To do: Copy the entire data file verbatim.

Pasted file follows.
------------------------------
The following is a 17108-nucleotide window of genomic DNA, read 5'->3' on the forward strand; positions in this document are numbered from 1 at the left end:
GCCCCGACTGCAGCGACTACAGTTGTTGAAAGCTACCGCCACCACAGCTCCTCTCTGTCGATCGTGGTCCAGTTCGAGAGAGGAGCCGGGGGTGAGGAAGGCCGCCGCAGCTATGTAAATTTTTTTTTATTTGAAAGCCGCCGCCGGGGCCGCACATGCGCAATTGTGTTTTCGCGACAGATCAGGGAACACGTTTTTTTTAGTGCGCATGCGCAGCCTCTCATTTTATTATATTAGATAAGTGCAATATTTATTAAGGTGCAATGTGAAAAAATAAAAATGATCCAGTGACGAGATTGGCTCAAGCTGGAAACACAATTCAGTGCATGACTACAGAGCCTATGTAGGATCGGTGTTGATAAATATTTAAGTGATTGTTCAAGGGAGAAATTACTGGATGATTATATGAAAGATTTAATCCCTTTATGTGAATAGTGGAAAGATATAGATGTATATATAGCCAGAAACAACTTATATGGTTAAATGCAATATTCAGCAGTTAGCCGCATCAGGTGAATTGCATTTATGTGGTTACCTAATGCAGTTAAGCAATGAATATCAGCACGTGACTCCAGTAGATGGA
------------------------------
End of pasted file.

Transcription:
The following is a 17108-nucleotide window of genomic DNA, read 5'->3' on the forward strand; positions in this document are numbered from 1 at the left end:
GCCCCGACTGCAGCGACTACAGTTGTTGAAAGCTACCGCCACCACAGCTCCTCTCTGTCGATCGTGGTCCAGTTCGAGAGAGGAGCCGGGGGTGAGGAAGGCCGCCGCAGCTATGTAAATTTTTTTTTATTTGAAAGCCGCCGCCGGGGCCGCACATGCGCAATTGTGTTTTCGCGACAGATCAGGGAACACGTTTTTTTTAGTGCGCATGCGCAGCCTCTCATTTTATTATATTAGATAAGTGCAATATTTATTAAGGTGCAATGTGAAAAAATAAAAATGATCCAGTGACGAGATTGGCTCAAGCTGGAAACACAATTCAGTGCATGACTACAGAGCCTATGTAGGATCGGTGTTGATAAATATTTAAGTGATTGTTCAAGGGAGAAATTACTGGATGATTATATGAAAGATTTAATCCCTTTATGTGAATAGTGGAAAGATATAGATGTATATATAGCCAGAAACAACTTATATGGTTAAATGCAATATTCAGCAGTTAGCCGCATCAGGTGAATTGCATTTATGTGGTTACCTAATGCAGTTAAGCAATGAATATCAGCACGTGACTCCAGTAGATGGA